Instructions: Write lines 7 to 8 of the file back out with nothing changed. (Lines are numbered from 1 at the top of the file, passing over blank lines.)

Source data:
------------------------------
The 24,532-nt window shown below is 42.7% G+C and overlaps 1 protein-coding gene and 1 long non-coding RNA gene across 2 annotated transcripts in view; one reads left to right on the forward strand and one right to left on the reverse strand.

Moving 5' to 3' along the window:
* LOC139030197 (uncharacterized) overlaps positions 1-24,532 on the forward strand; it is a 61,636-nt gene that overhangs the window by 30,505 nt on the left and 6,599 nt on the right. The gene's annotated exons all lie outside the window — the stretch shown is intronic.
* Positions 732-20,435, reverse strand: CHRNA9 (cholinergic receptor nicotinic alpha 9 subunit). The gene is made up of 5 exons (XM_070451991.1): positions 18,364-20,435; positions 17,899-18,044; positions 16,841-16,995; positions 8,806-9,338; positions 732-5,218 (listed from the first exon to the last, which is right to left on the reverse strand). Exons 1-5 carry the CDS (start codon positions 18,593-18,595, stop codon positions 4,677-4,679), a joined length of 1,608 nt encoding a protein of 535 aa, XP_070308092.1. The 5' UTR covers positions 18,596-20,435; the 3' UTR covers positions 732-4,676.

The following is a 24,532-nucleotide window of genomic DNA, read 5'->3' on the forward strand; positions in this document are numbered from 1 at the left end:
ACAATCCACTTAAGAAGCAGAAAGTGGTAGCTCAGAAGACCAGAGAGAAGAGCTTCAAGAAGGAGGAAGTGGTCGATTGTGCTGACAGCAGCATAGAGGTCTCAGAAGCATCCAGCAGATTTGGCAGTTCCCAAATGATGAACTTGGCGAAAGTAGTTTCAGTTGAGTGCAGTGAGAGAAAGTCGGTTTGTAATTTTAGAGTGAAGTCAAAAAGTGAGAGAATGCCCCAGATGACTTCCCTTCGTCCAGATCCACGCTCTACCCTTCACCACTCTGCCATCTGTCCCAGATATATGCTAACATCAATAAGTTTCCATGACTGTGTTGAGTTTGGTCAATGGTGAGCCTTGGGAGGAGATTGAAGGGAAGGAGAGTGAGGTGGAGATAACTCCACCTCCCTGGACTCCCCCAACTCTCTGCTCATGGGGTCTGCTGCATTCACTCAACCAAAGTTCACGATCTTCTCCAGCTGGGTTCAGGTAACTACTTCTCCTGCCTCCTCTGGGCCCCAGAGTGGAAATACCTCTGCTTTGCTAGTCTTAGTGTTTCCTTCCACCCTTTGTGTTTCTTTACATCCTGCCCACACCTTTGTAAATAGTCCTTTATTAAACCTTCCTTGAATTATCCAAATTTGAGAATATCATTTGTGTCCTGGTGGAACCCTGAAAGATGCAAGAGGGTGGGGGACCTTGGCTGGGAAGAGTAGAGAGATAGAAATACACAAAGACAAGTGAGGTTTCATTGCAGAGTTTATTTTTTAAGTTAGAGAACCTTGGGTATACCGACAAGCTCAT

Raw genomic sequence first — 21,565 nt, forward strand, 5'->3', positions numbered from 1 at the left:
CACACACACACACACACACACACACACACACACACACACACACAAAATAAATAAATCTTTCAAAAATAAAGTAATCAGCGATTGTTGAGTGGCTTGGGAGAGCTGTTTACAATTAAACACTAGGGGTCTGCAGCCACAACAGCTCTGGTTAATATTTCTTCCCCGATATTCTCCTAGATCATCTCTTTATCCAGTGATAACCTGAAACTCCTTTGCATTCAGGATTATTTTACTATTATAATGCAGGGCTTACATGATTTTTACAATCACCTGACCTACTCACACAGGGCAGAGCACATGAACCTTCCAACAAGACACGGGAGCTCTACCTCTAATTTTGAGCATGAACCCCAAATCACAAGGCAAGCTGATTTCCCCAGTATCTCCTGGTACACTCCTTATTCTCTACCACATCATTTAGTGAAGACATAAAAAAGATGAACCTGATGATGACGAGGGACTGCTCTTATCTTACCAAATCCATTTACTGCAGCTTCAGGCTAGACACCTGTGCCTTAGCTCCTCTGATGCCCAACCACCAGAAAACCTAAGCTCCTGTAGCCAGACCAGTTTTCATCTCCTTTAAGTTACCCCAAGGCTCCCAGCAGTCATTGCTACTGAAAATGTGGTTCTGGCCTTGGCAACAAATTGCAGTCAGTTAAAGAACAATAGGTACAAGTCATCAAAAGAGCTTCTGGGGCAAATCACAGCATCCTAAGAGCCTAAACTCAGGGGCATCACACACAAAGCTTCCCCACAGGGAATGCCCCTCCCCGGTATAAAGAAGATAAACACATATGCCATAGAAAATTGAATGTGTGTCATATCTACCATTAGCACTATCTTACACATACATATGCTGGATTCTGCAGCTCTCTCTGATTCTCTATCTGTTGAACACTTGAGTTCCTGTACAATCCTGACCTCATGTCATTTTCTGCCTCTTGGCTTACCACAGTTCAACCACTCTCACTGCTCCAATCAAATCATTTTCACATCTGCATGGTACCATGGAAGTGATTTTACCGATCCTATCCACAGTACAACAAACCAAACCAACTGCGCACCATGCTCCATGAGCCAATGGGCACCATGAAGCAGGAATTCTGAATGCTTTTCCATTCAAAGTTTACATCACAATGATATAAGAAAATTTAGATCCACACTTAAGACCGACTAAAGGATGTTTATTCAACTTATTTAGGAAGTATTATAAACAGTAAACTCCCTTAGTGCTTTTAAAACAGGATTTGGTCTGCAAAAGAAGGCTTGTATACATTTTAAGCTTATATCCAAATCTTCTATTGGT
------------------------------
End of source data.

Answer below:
Raw genomic sequence first — 21,565 nt, forward strand, 5'->3', positions numbered from 1 at the left:
CACACACACACACACACACACACACACACACACACACACACACAAAATAAATAAATCTTTCAAAAATAAAGTAATCAGCGATTGTTGAGTGGCTTGGGAGAGCTGTTTACAATTAAACACTAGGGGTCTGCAGCCACAACAGCTCTGGTTAATATTTCTTCCCCGATATTCTCCTAGATCATCTCTTTATCCAGTGATAACCTGAAACTCCTTTGCATTCAGGATTATTTTACTATTATAATGCAGGGCTTACATGATTTTTACAATCACCTGACCTACTCACACAGGGCAGAGCACATGAACCTTCCAACAAGACACGGGAGCTCTACCTCTAATTTTGAGCATGAACCCCAAATCACAAGGCAAGCTGATTTCCCCAGTATCTCCTGGTACACTCCTTATTCTCTACCACATCATTTAGTGAAGACATAAAAAAGATGAACCTGATGATGACGAGGGACTGCTCTTATCTTACCAAATCCATTTACTGCAGCTTCAGGCTAGACACCTGTGCCTTAGCTCCTCTGATGCCCAACCACCAGAAAACCTAAGCTCCTGTAGCCAGACCAGTTTTCATCTCCTTTAAGTTACCCCAAGGCTCCCAGCAGTCATTGCTACTGAAAATGTGGTTCTGGCCTTGGCAACAAATTGCAGTCAGTTAAAGAACAATAGGTACAAGTCATCAAAAGAGCTTCTGGGGCAAATCACAGCATCCTAAGAGCCTAAACTCAGGGGCATCACACACAAAGCTTCCCCACAGGGAATGCCCCTCCCCGGTATAAAGAAGATAAACACATATGCCATAGAAAATTGAATGTGTGTCATATCTACCATTAGCACTATCTTACACATACATATGCTGGATTCTGCAGCTCTCTCTGATTCTCTATCTGTTGAACACTTGAGTTCCTGTACAATCCTGACCTCATGTCATTTTCTGCCTCTTGGCTTACCACAGTTCAACCACTCTCACTGCTCCAATCAAATCATTTTCACATCTGCATGGTACCATGGAAGTGATTTTACCGATCCTATCCACAGTACAACAAACCAAACCAACTGCGCACCATGCTCCATGAGCCAATGGGCACCATGAAGCAGGAATTCTGAATGCTTTTCCATTCAAAGTTTACATCACAATGATATAAGAAAATTTAGATCCACACTTAAGACCGACTAAAGGATGTTTATTCAACTTATTTAGGAAGTATTATAAACAGTAAACTCCCTTAGTGCTTTTAAAACAGGATTTGGTCTGCAAAAGAAGGCTTGTATACATTTTAAGCTTATATCCAAATCTTCTATTGGT